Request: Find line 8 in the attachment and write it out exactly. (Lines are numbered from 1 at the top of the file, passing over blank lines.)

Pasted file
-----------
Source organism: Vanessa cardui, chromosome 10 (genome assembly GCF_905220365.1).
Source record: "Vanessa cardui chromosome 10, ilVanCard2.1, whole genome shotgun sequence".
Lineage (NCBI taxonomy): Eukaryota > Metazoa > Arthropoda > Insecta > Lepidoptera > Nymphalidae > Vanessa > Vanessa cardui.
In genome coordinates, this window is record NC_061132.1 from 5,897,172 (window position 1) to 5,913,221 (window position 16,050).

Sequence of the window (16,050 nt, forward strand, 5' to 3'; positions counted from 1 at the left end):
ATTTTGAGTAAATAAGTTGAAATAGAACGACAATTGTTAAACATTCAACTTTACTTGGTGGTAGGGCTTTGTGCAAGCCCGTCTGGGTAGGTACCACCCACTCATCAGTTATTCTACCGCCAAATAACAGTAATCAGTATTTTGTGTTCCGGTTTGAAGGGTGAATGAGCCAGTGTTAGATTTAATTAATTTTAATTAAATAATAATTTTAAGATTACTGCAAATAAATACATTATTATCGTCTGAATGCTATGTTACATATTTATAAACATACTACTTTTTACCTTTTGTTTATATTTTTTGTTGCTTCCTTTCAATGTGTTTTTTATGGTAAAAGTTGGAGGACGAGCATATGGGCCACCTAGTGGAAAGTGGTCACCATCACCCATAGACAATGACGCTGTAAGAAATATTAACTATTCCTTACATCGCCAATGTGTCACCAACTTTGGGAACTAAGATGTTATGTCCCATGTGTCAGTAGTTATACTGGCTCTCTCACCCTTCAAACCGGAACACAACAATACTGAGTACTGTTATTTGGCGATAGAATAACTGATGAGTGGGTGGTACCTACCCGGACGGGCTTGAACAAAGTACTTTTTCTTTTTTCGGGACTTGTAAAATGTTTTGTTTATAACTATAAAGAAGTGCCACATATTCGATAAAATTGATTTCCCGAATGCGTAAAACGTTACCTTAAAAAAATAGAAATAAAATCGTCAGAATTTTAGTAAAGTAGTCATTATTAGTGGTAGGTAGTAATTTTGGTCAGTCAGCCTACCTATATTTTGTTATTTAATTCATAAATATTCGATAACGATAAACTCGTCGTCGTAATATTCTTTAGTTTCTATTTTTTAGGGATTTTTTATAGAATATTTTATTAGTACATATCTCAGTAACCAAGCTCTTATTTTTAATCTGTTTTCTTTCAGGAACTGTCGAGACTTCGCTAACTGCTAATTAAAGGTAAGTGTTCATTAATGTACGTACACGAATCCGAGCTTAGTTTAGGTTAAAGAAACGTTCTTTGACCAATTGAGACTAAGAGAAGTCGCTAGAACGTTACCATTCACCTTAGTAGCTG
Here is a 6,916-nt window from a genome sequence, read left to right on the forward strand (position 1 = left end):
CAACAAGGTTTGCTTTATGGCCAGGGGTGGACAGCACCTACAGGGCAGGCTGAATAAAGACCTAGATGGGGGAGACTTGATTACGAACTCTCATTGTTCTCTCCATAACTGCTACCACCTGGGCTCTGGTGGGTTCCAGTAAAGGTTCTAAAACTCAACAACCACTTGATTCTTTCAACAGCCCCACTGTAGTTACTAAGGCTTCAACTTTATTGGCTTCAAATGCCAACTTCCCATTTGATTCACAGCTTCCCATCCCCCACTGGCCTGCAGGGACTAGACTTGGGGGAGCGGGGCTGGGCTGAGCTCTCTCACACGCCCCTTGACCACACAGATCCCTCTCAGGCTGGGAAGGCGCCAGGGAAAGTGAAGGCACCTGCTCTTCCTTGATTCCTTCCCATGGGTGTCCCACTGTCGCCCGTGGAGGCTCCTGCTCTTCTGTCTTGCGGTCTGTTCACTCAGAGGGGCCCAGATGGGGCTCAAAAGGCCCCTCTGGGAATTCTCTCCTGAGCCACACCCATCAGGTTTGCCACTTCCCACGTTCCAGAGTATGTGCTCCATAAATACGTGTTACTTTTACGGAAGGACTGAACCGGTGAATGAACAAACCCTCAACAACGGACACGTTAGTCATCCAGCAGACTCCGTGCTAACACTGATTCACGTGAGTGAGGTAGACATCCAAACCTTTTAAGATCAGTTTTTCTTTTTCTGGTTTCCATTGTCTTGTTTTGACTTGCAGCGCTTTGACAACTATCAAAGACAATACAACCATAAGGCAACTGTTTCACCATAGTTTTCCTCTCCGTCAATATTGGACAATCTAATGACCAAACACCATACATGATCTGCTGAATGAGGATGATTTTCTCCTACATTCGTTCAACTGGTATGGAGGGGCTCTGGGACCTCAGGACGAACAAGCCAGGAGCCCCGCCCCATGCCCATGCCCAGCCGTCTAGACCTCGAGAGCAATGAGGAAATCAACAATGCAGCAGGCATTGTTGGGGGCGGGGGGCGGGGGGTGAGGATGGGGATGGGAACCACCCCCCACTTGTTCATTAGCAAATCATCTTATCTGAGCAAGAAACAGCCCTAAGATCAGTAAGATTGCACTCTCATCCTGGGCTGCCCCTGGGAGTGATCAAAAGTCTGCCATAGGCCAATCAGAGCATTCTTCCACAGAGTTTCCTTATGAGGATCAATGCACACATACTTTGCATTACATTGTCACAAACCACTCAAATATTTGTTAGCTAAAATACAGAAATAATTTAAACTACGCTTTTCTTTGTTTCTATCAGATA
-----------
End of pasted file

CAACAAGGTTTGCTTTATGGCCAGGGGTGGACAGCACCTACAGGGCAGGCTGAATAAAGACCTAGATGGGGGAGACTTGATTACGAACTCTCATTGTTCTCTCCATAACTGCTACCACCTGGGCTCTGGTGGGTTCCAGTAAAGGTTCTAAAACTCAACAACCACTTGATTCTTTCAACAGCCCCACTGTAGTTACTAAGGCTTCAACTTTATTGGCTTCAAATGCCAACTTCCCATTTGATTCACAGCTTCCCATCCCCCACTGGCCTGCAGGGACTAGACTTGGGGGAGCGGGGCTGGGCTGAGCTCTCTCACACGCCCCTTGACCACACAGATCCCTCTCAGGCTGGGAAGGCGCCAGGGAAAGTGAAGGCACCTGCTCTTCCTTGATTCCTTCCCATGGGTGTCCCACTGTCGCCCGTGGAGGCTCCTGCTCTTCTGTCTTGCGGTCTGTTCACTCAGAGGGGCCCAGATGGGGCTCAAAAGGCCCCTCTGGGAATTCTCTCCTGAGCCACACCCATCAGGTTTGCCACTTCCCACGTTCCAGAGTATGTGCTCCATAAATACGTGTTACTTTTACGGAAGGACTGAACCGGTGAATGAACAAACCCTCAACAACGGACACGTTAGTCATCCAGCAGACTCCGTGCTAACACTGATTCACGTGAGTGAGGTAGACATCCAAACCTTTTAAGATCAGTTTTTCTTTTTCTGGTTTCCATTGTCTTGTTTTGACTTGCAGCGCTTTGACAACTATCAAAGACAATACAACCATAAGGCAACTGTTTCACCATAGTTTTCCTCTCCGTCAATATTGGACAATCTAATGACCAAACACCATACATGATCTGCTGAATGAGGATGATTTTCTCCTACATTCGTTCAACTGGTATGGAGGGGCTCTGGGACCTCAGGACGAACAAGCCAGGAGCCCCGCCCCATGCCCATGCCCAGCCGTCTAGACCTCGAGAGCAATGAGGAAATCAACAATGCAGCAGGCATTGTTGGGGGCGGGGGGCGGGGGGTGAGGATGGGGATGGGAACCACCCCCCACTTGTTCATTAGCAAATCATCTTATCTGAGCAAGAAACAGCCCTAAGATCAGTAAGATTGCACTCTCATCCTGGGCTGCCCCTGGGAGTGATCAAAAGTCTGCCATAGGCCAATCAGAGCATTCTTCCACAGAGTTTCCTTATGAGGATCAATGCACACATACTTTGCATTACATTGTCACAAACCACTCAAATATTTGTTAGCTAAAATACAGAAATAATTTAAACTACGCTTTTCTTTGTTTCTATCAGATA